The MG6 is a good car. For the money, it’s good, and I think MG’s issue in the media is this lack of understanding that visibility is everything – people won’t buy it if they can’t see it. 

  5. I’m sure more effort could be put into marketing the 6, even if dealers offered a few ‘special edition’ models of their own, different alloys, gloss black the current black plastic front grille and other external plastic trim, tasteful badges etc. It sounds trivial but if it manages to shift more than seven they managed a few months ago it would be a big step.
       

  6. @6 that toxic(do me a fovour) 20 year old engine is still years ahead of a lot of engines-just ask yourself how old the GM family one and two engines are and still in use,ok apart from HGF and piston slap the design is sound,only cost cutting early on in terms of materials used did this engine get a reputation but so did fiat with the single point FIRE engine.

  7. Francis, the aged K series fitted to the 6/Magnette is in a stupidly high VED band, simply because it does not comply with the latest EU emissions standards. It is currently spec’s at Euro 3, and we are now at Euro 5. It will not be long before the EU declare this engine illegal in new cars. When you look at the rivals petrol lumps, they are much smaller in capacity, and have similar power outputs, and much cleaner emissions. They are also much lighter, which helps fuel economy, and also makes the car slightly less nose happy, which can actually improve handling.This is one major hurdle that needs to be jumped, because the fleet sector want the cheapest running costs, and the private buyers will scream when they get the road tax reminder. And at least GM modify their engines so that they meet emissions standards. If they got the CO from the engine down and the VED lowered, they could use that as a major plus in their ad campaign. Perhaps ditching the K completely, and using a tweaked 1.5 from the 3 in the 6 is the way forward.

  8. To be honest, in order to make MG a success you need a product that makes people sit up and take notice, whether that is just in the showroom, in a television advert or competing in Motorsport.

    No one will deny that MG is a deeply flawed brand based on decisions made over the past four decades by various chiefs in Ivory Towers located in various countries. However, there is no real sense of consistency in what is being achieved at the moment which has resulted in the rejuvenation as being viewed as conveying anything but a proactive message. Everything seems to smack of penny-pinching budgets, misguided marketing strategies, an automatic expectation that the badge alone is strong enough to spearhead a rejuvenation and that references to olde worlde heritage will get people all misty-eyed and sentimental.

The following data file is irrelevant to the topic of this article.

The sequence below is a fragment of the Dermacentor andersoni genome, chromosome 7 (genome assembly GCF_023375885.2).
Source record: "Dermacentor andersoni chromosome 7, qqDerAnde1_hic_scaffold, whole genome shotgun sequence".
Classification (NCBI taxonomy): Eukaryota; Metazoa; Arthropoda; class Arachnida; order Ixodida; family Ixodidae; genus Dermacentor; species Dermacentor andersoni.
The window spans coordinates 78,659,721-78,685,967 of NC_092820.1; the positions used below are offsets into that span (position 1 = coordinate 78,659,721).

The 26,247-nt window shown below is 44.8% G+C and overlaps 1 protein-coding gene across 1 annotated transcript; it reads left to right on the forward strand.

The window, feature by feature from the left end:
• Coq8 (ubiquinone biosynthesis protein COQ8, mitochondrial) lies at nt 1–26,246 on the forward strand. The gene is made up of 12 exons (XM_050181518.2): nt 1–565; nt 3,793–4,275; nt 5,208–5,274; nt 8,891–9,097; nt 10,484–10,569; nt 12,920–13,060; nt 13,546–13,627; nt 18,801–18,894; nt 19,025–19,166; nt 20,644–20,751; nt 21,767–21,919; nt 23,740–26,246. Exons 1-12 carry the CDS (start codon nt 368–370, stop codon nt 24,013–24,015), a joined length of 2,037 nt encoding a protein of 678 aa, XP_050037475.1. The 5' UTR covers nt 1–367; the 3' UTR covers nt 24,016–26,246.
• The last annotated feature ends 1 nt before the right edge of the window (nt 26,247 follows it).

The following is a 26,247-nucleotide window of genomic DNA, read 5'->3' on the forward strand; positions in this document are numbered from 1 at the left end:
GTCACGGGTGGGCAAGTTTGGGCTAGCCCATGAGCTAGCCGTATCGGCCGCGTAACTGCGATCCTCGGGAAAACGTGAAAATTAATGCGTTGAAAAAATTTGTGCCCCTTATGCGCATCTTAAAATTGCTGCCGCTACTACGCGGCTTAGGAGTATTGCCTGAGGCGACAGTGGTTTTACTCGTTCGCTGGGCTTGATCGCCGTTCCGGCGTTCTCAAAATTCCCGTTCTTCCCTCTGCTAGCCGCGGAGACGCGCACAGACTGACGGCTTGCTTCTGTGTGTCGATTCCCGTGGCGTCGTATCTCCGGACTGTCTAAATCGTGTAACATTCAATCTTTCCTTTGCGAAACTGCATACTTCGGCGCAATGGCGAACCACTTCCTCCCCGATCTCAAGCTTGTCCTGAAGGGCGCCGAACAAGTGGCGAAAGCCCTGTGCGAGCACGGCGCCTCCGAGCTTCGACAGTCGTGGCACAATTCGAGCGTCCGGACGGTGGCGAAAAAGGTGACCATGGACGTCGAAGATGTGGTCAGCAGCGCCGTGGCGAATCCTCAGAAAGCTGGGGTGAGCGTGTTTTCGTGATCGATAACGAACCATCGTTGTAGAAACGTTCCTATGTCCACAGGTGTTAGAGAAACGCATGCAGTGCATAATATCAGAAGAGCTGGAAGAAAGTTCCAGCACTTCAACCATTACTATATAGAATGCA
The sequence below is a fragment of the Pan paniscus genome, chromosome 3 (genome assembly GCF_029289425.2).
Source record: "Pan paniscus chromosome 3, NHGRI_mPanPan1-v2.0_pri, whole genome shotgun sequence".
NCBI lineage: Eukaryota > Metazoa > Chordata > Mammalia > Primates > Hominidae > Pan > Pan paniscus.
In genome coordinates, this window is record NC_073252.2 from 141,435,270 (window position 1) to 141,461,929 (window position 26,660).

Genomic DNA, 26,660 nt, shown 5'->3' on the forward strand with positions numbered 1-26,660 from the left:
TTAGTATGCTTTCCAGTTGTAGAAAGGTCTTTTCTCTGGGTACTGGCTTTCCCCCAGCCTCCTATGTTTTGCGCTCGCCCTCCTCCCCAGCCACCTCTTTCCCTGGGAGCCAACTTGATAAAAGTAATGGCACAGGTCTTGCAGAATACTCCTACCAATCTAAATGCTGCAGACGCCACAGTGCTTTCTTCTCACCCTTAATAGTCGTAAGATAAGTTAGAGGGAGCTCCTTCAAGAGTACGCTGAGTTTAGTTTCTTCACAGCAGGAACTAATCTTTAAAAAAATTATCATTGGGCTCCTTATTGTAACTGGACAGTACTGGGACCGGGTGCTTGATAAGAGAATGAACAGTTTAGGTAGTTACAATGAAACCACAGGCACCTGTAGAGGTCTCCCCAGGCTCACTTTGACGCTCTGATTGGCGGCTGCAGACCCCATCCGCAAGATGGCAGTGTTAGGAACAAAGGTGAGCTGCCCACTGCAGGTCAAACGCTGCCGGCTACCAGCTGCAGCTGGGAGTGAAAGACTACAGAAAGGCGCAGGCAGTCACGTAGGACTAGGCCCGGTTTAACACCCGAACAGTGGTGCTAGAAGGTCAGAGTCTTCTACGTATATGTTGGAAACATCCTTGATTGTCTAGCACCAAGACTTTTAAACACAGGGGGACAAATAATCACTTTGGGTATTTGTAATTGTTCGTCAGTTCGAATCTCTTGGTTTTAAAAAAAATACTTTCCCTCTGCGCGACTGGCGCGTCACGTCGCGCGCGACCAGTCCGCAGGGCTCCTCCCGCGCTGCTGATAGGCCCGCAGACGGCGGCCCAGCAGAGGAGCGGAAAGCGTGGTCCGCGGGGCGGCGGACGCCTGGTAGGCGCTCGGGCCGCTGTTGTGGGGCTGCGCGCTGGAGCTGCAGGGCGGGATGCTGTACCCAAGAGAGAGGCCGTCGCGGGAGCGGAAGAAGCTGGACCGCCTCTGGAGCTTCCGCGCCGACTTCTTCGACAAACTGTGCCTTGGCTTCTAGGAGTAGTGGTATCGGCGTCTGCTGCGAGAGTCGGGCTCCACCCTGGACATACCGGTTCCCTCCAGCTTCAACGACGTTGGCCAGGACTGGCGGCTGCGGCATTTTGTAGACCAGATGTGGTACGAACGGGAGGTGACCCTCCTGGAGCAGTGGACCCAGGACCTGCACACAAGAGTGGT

To make the brand into a success needs heavy investment sooner rather than later, products that people genuinely have a reason to want to go out and buy and marketing and positioning in the market place that is based on a realistic value of the MG brand at this given moment in time.

    I genuinely feel sorry for the dealers and those completing the assembly of the MG6 at Longbridge that the current custodians of the MG name are letting them and potentional owners down. After all, there is a limit to how many times the buying public will feel let down before they turn to other brands and stay loyal to them.

  9. Hopefully being in the BTCC will give MG the exposure it so badly needs – the man in the street simply does not know that it exists.

    The MG3 looks great in that livery! 

  10. @Steve Bailey:

    Despite my previous harsh but honest oppinions about MG, I agree  that the MG3 does look great in that livery.

    With some proactive and focused marketing and hopefully also a presence in Motorsport, together with some ‘high impact’ colour and trim-based accessories, the MG3 should have a good chance of attracting healthy sales.

  11. u see the thing is, is that its all very well having all the ingreedients, but if no one mixes them together bungs it in the over to cook then there really is no point in trying.